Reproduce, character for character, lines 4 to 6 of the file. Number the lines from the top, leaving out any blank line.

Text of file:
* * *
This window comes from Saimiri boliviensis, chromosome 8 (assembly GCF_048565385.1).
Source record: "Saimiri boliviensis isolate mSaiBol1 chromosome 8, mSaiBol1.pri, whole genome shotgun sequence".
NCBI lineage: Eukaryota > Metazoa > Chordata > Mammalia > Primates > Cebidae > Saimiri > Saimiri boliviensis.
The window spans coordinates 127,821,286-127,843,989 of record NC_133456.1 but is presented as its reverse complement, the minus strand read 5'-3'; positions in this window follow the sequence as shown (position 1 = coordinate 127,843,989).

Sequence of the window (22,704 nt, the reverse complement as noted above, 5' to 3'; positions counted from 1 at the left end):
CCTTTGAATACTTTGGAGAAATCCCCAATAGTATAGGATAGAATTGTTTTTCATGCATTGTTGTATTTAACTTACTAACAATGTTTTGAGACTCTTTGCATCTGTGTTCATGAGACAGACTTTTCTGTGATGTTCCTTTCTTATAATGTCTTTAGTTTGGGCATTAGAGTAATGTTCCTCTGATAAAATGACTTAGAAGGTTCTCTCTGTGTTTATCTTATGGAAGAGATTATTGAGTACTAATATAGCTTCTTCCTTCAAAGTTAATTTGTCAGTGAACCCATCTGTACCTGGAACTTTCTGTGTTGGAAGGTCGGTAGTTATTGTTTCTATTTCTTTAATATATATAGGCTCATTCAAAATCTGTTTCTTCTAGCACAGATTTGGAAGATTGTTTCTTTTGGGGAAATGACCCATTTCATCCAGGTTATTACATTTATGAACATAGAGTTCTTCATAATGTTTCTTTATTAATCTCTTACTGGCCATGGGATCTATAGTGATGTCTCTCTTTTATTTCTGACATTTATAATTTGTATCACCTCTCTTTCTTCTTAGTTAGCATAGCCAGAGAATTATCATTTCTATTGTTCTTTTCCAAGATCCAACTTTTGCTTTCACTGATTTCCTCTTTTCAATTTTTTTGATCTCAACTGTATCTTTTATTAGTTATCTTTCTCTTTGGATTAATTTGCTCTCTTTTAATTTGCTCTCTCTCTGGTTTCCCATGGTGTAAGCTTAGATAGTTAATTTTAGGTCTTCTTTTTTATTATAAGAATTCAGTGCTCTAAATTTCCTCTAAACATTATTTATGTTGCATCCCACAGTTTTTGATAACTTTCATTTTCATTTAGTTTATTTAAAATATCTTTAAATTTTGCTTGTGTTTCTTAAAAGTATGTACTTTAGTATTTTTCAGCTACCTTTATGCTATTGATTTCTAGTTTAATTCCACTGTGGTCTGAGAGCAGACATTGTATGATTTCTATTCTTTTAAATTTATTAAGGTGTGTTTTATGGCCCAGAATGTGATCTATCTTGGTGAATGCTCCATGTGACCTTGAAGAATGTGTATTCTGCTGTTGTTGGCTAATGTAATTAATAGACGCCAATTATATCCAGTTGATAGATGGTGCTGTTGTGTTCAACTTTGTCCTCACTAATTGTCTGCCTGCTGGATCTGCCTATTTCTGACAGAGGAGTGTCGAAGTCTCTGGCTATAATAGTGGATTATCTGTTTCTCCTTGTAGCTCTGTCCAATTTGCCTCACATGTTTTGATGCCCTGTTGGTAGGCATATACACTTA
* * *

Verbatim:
The window spans coordinates 127,821,286-127,843,989 of record NC_133456.1 but is presented as its reverse complement, the minus strand read 5'-3'; positions in this window follow the sequence as shown (position 1 = coordinate 127,843,989).

Sequence of the window (22,704 nt, the reverse complement as noted above, 5' to 3'; positions counted from 1 at the left end):
CCTTTGAATACTTTGGAGAAATCCCCAATAGTATAGGATAGAATTGTTTTTCATGCATTGTTGTATTTAACTTACTAACAATGTTTTGAGACTCTTTGCATCTGTGTTCATGAGACAGACTTTTCTGTGATGTTCCTTTCTTATAATGTCTTTAGTTTGGGCATTAGAGTAATGTTCCTCTGATAAAATGACTTAGAAGGTTCTCTCTGTGTTTATCTTATGGAAGAGATTATTGAGTACTAATATAGCTTCTTCCTTCAAAGTTAATTTGTCAGTGAACCCATCTGTACCTGGAACTTTCTGTGTTGGAAGGTCGGTAGTTATTGTTTCTATTTCTTTAATATATATAGGCTCATTCAAAATCTGTTTCTTCTAGCACAGATTTGGAAGATTGTTTCTTTTGGGGAAATGACCCATTTCATCCAGGTTATTACATTTATGAACATAGAGTTCTTCATAATGTTTCTTTATTAATCTCTTACTGGCCATGGGATCTATAGTGATGTCTCTCTTTTATTTCTGACATTTATAATTTGTATCACCTCTCTTTCTTCTTAGTTAGCATAGCCAGAGAATTATCATTTCTATTGTTCTTTTCCAAGATCCAACTTTTGCTTTCACTGATTTCCTCTTTTCAATTTTTTTGATCTCAACTGTATCTTTTATTAGTTATCTTTCTCTTTGGATTAATTTGCTCTCTTTTAATTTGCTCTCTCTCTGGTTTCCCATGGTGTAAGCTTAGATAGTTAATTTTAGGTCTTCTTTTTTATTATAAGAATTCAGTGCTCTAAATTTCCTCTAAACATTATTTATGTTGCATCCCACAGTTTTTGATAACTTTCATTTTCATTTAGTTTATTTAAAATATCTTTAAATTTTGCTTGTGTTTCTTAAAAGTATGTACTTTAGTATTTTTCAGCTACCTTTATGCTATTGATTTCTAGTTTAATTCCACTGTGGTCTGAGAGCAGACATTGTATGATTTCTATTCTTTTAAATTTATTAAGGTGTGTTTTATGGCCCAGAATGTGATCTATCTTGGTGAATGCTCCATGTGACCTTGAAGAATGTGTATTCTGCTGTTGTTGGCTAATGTAATTAATAGACGCCAATTATATCCAGTTGATAGATGGTGCTGTTGTGTTCAACTTTGTCCTCACTAATTGTCTGCCTGCTGGATCTGCCTATTTCTGACAGAGGAGTGTCGAAGTCTCTGGCTATAATAGTGGATTATCTGTTTCTCCTTGTAGCTCTGTCCAATTTGCCTCACATGTTTTGATGCCCTGTTGGTAGGCATATACACTTA